As mediators, we are not granted immunity from the struggles that arise between hidden assumptions and incoming information. Each mediator interacts with others from a personal body of knowledge, a.k.a., a worldview. This personal worldview is connected to unaware but very real and binding assumptions and expectations. Viewing the world through a personal value system is the dynamic state called worldviewing (Docherty, 1998). It is a human activity that is continuous, unconscious, and in a constant state of tenuous evaluation. To illustrate this point, a mediator observes an exchange between parties. The mediator’s observation includes each party’s tone of voice, the attitudes expressed in body language, and facial and body motions combined with the words. The mediator collects this body of information within a matter of minutes and holds this information up to past experiences that are permeated with emotional tones and stored in his/her memory. The mediator makes decisions based on the contrasts and similarities found between the event that is presently occurring and the body of past experiences existing in the mediator’s memory.

The dynamics of worldviewing involve the complex interaction of our assumptions and expectations with our environment. Although we can feel this interaction if we are aware of our moment to moment emotional patterns, its occurrence cannot be seen with our physical eyes. The invisibility of this continual interaction blinds us to the development of our awareness. Invisibility is the biggest reason we have such difficulty comprehending and accepting the intricacies of worldviewing. We do not believe that our emotions color our decisions in meaningful ways. Furthermore, we believe that we can separate our emotions from our decisions and experiences at will. Lack of self-awareness in this area casts shadows on a mediator’s ability to grasp the inclusiveness of relational dynamics as they are occurring in the mediation setting between the parties and the mediator.

The complex nature of this problem can be seen in the following real life example. A typical community dispute involving two neighbors needs assistance, and a relatively new member of a volunteer community mediation center is called upon to mediate. The mediator, although mediating for just a year, comes to the table with many years of professional business, education, and military experience. An initial training of thirty hours in basic community mediation has prepared the mediator for this case. Like many other neighborhood conflicts, this case centers on parking rights between condominium owners living next door to each other. The setting for this mediation is a conference room in a municipal court.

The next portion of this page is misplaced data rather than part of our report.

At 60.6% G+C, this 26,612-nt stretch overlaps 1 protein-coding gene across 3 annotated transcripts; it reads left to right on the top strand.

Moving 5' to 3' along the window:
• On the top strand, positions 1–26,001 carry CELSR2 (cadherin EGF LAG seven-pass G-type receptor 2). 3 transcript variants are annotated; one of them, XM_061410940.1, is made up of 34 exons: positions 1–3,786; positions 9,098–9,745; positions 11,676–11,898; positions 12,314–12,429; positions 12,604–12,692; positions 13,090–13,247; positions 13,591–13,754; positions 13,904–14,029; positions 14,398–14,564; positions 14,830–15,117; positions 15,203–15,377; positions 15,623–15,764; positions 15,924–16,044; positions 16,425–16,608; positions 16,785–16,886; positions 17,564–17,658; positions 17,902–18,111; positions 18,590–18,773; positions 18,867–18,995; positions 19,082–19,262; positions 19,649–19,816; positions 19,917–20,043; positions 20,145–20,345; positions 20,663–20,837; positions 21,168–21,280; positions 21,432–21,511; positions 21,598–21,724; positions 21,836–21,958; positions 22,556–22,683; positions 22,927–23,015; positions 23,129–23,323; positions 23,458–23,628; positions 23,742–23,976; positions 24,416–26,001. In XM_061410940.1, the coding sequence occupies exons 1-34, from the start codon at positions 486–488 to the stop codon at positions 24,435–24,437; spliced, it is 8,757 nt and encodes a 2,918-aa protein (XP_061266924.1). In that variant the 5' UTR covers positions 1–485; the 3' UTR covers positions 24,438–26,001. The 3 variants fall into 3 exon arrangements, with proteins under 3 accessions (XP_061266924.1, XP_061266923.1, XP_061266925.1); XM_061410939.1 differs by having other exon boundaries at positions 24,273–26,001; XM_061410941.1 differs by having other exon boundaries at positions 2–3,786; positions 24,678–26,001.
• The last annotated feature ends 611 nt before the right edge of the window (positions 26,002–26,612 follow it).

There are no unusual markings to this case until the parties arrive. It then becomes apparent to the mediator that the disputing parties are markedly different in their cultural heritage. The disputing parties are also of opposite genders. From the start, the mediator’s observation of the cultural and gender differences activates personal hidden assumptions that lay under the surface but remain potent. As the mediation proceeds, the disputing parties become entrenched in the uniquely diverse expression of their rights. This triggers a number of the mediator’s hidden assumptions including those assumptions related to power, authority, and protection. The mediator’s value system underscores the activity of this scene, and it is reflected in the mediator’s decision to use coercive tactics to reach an agreement. It is important to note here that the mediator is a committed and dedicated individual who believes in the mediation process and the concept of neutrality. A deep desire to serve others and the community motivates this individual to act in the role of mediator. As disconcerting as it may be, it is these same well-meaning intentions that prevent the mediator from identifying the underlying reasons for his/her decisions, which ultimately compromise the concept of neutrality.